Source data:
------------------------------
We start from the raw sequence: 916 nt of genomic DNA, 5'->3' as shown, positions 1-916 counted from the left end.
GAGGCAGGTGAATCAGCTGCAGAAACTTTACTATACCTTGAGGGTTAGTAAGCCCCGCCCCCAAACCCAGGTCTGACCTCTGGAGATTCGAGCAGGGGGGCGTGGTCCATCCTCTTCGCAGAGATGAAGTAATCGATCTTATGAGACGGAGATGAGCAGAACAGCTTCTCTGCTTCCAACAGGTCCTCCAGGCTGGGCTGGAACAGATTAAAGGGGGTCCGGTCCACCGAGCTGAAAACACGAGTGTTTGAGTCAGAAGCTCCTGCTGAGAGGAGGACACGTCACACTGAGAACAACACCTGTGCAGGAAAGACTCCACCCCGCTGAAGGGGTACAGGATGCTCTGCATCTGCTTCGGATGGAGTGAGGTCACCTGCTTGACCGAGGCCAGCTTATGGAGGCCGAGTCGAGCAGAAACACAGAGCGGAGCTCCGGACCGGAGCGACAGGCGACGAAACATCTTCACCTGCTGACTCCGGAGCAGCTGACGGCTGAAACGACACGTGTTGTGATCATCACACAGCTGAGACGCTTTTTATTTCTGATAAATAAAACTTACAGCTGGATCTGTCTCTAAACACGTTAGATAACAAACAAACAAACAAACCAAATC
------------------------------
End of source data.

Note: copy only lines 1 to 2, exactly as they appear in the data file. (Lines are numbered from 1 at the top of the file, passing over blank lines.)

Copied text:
We start from the raw sequence: 916 nt of genomic DNA, 5'->3' as shown, positions 1-916 counted from the left end.
GAGGCAGGTGAATCAGCTGCAGAAACTTTACTATACCTTGAGGGTTAGTAAGCCCCGCCCCCAAACCCAGGTCTGACCTCTGGAGATTCGAGCAGGGGGGCGTGGTCCATCCTCTTCGCAGAGATGAAGTAATCGATCTTATGAGACGGAGATGAGCAGAACAGCTTCTCTGCTTCCAACAGGTCCTCCAGGCTGGGCTGGAACAGATTAAAGGGGGTCCGGTCCACCGAGCTGAAAACACGAGTGTTTGAGTCAGAAGCTCCTGCTGAGAGGAGGACACGTCACACTGAGAACAACACCTGTGCAGGAAAGACTCCACCCCGCTGAAGGGGTACAGGATGCTCTGCATCTGCTTCGGATGGAGTGAGGTCACCTGCTTGACCGAGGCCAGCTTATGGAGGCCGAGTCGAGCAGAAACACAGAGCGGAGCTCCGGACCGGAGCGACAGGCGACGAAACATCTTCACCTGCTGACTCCGGAGCAGCTGACGGCTGAAACGACACGTGTTGTGATCATCACACAGCTGAGACGCTTTTTATTTCTGATAAATAAAACTTACAGCTGGATCTGTCTCTAAACACGTTAGATAACAAACAAACAAACAAACCAAATC